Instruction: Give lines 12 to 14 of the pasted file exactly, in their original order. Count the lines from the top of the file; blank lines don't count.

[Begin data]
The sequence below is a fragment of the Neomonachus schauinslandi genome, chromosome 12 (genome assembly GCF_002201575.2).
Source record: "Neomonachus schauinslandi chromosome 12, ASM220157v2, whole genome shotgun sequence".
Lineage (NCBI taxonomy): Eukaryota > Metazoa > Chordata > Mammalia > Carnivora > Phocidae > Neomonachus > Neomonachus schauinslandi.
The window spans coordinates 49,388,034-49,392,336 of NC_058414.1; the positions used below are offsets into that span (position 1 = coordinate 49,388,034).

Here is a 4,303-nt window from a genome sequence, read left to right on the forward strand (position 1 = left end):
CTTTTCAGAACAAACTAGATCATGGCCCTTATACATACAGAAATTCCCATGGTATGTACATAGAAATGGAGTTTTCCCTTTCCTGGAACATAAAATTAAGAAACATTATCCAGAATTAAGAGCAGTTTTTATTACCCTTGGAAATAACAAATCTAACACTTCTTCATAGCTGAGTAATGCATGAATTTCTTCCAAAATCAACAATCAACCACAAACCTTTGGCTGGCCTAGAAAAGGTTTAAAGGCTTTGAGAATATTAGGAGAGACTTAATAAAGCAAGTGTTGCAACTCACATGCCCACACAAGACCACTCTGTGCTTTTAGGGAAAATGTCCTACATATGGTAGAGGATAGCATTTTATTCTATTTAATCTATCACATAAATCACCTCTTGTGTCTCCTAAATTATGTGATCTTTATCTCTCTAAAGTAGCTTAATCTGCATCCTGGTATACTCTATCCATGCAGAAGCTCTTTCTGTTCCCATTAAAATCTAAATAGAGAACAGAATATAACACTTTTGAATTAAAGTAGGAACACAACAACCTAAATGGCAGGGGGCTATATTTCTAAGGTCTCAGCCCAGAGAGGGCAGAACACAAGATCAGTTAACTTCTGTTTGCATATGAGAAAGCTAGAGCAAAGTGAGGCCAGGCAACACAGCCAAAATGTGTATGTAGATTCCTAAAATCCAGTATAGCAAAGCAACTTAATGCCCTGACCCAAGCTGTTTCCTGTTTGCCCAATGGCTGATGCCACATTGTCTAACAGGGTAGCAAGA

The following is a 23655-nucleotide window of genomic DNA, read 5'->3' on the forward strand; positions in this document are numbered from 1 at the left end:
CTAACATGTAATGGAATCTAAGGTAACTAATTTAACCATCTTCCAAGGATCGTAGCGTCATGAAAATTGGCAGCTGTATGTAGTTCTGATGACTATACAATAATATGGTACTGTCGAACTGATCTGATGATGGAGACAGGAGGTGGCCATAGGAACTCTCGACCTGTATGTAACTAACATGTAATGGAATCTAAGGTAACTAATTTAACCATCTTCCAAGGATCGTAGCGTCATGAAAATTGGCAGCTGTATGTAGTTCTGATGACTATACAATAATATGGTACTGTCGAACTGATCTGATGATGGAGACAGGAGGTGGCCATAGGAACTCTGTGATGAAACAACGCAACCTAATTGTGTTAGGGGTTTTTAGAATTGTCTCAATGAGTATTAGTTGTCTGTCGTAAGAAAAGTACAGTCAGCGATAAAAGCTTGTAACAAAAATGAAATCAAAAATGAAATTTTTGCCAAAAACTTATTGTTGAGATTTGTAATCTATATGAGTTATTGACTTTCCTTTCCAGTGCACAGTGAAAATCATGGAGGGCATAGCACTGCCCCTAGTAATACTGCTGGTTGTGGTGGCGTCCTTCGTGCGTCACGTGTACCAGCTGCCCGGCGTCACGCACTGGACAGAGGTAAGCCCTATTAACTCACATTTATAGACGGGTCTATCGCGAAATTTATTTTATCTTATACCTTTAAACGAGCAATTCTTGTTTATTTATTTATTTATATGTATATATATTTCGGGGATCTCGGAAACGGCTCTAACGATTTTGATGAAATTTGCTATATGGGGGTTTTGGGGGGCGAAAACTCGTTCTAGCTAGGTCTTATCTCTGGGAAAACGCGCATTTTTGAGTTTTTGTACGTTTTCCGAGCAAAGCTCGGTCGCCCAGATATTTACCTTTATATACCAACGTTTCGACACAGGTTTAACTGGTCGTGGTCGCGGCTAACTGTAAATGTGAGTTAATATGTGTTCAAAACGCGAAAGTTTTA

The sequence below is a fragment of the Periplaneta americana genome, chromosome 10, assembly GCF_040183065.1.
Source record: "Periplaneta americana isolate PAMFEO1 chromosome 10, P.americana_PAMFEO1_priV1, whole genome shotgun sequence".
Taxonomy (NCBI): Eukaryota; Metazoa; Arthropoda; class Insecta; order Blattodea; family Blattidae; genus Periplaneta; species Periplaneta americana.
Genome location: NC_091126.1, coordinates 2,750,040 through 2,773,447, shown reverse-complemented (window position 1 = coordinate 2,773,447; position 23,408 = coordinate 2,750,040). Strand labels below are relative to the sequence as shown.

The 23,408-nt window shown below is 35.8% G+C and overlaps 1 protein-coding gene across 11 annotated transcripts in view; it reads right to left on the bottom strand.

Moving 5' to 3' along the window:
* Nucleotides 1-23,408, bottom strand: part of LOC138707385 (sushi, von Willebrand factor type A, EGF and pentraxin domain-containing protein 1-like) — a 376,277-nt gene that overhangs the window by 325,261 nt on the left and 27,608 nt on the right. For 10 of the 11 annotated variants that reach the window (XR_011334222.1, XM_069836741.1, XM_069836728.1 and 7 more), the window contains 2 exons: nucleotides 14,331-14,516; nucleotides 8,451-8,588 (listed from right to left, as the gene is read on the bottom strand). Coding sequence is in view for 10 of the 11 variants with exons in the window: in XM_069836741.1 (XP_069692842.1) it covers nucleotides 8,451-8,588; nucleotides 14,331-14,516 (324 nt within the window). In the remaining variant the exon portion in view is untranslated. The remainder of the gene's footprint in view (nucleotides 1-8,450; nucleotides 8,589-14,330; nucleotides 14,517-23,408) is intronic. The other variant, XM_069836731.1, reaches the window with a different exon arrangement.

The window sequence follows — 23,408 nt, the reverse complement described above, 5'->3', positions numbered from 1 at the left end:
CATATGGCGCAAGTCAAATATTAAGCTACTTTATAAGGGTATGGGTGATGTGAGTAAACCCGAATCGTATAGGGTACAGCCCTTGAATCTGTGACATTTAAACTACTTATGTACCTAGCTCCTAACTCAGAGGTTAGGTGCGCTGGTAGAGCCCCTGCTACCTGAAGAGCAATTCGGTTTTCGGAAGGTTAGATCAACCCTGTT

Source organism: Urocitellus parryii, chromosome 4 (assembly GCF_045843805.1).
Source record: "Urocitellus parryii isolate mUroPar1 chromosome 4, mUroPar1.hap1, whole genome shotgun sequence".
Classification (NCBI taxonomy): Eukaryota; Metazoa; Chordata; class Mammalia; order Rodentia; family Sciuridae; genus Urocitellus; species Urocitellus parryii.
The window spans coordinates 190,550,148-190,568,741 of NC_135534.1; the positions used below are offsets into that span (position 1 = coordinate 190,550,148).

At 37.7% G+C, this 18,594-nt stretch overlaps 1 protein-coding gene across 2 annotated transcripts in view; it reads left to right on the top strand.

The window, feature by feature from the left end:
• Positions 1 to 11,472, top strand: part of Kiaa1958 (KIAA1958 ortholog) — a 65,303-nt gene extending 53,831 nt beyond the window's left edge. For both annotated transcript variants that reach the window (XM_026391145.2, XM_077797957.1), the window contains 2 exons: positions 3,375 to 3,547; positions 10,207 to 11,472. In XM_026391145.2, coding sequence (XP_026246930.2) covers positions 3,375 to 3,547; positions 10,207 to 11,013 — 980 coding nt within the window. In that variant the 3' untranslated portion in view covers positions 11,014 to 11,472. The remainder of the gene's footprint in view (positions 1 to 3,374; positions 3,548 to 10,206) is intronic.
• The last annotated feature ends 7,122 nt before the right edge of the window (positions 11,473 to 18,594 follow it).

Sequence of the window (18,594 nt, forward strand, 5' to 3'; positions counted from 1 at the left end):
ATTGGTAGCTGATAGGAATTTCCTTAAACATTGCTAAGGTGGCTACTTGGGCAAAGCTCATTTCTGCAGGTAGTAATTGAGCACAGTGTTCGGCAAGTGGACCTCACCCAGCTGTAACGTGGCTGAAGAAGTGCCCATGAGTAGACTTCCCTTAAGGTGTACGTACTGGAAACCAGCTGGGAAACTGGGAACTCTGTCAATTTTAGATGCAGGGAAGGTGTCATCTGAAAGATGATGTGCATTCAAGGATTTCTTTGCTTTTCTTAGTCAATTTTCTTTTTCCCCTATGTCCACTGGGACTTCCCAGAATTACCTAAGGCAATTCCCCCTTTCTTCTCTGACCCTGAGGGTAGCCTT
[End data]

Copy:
Genome location: NC_091126.1, coordinates 2,750,040 through 2,773,447, shown reverse-complemented (window position 1 = coordinate 2,773,447; position 23,408 = coordinate 2,750,040). Strand labels below are relative to the sequence as shown.

The 23,408-nt window shown below is 35.8% G+C and overlaps 1 protein-coding gene across 11 annotated transcripts in view; it reads right to left on the bottom strand.

Moving 5' to 3' along the window: